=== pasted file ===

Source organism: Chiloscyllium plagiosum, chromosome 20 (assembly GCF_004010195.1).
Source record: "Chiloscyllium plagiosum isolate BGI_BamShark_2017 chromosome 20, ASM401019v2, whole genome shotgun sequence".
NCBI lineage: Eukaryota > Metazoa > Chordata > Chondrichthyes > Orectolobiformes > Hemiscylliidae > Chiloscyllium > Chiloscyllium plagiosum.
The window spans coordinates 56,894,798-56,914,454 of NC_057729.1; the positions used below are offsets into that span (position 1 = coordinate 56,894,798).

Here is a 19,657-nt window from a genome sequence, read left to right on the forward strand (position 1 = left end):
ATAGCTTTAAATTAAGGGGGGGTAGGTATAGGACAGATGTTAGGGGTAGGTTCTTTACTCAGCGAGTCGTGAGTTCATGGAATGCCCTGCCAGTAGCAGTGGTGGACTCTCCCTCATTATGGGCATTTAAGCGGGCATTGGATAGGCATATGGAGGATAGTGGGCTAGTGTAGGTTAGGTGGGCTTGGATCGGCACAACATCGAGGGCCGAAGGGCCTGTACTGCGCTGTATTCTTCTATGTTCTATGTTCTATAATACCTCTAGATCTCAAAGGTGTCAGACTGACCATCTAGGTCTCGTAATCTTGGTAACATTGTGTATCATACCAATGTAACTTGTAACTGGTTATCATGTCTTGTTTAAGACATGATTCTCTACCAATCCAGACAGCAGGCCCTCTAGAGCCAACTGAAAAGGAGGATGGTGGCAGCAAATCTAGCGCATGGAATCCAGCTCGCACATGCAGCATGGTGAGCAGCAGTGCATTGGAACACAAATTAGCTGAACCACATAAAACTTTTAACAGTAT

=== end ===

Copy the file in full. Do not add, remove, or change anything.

Source organism: Chiloscyllium plagiosum, chromosome 20 (assembly GCF_004010195.1).
Source record: "Chiloscyllium plagiosum isolate BGI_BamShark_2017 chromosome 20, ASM401019v2, whole genome shotgun sequence".
NCBI lineage: Eukaryota > Metazoa > Chordata > Chondrichthyes > Orectolobiformes > Hemiscylliidae > Chiloscyllium > Chiloscyllium plagiosum.
The window spans coordinates 56,894,798-56,914,454 of NC_057729.1; the positions used below are offsets into that span (position 1 = coordinate 56,894,798).

Here is a 19,657-nt window from a genome sequence, read left to right on the forward strand (position 1 = left end):
ATAGCTTTAAATTAAGGGGGGGTAGGTATAGGACAGATGTTAGGGGTAGGTTCTTTACTCAGCGAGTCGTGAGTTCATGGAATGCCCTGCCAGTAGCAGTGGTGGACTCTCCCTCATTATGGGCATTTAAGCGGGCATTGGATAGGCATATGGAGGATAGTGGGCTAGTGTAGGTTAGGTGGGCTTGGATCGGCACAACATCGAGGGCCGAAGGGCCTGTACTGCGCTGTATTCTTCTATGTTCTATGTTCTATAATACCTCTAGATCTCAAAGGTGTCAGACTGACCATCTAGGTCTCGTAATCTTGGTAACATTGTGTATCATACCAATGTAACTTGTAACTGGTTATCATGTCTTGTTTAAGACATGATTCTCTACCAATCCAGACAGCAGGCCCTCTAGAGCCAACTGAAAAGGAGGATGGTGGCAGCAAATCTAGCGCATGGAATCCAGCTCGCACATGCAGCATGGTGAGCAGCAGTGCATTGGAACACAAATTAGCTGAACCACATAAAACTTTTAACAGTAT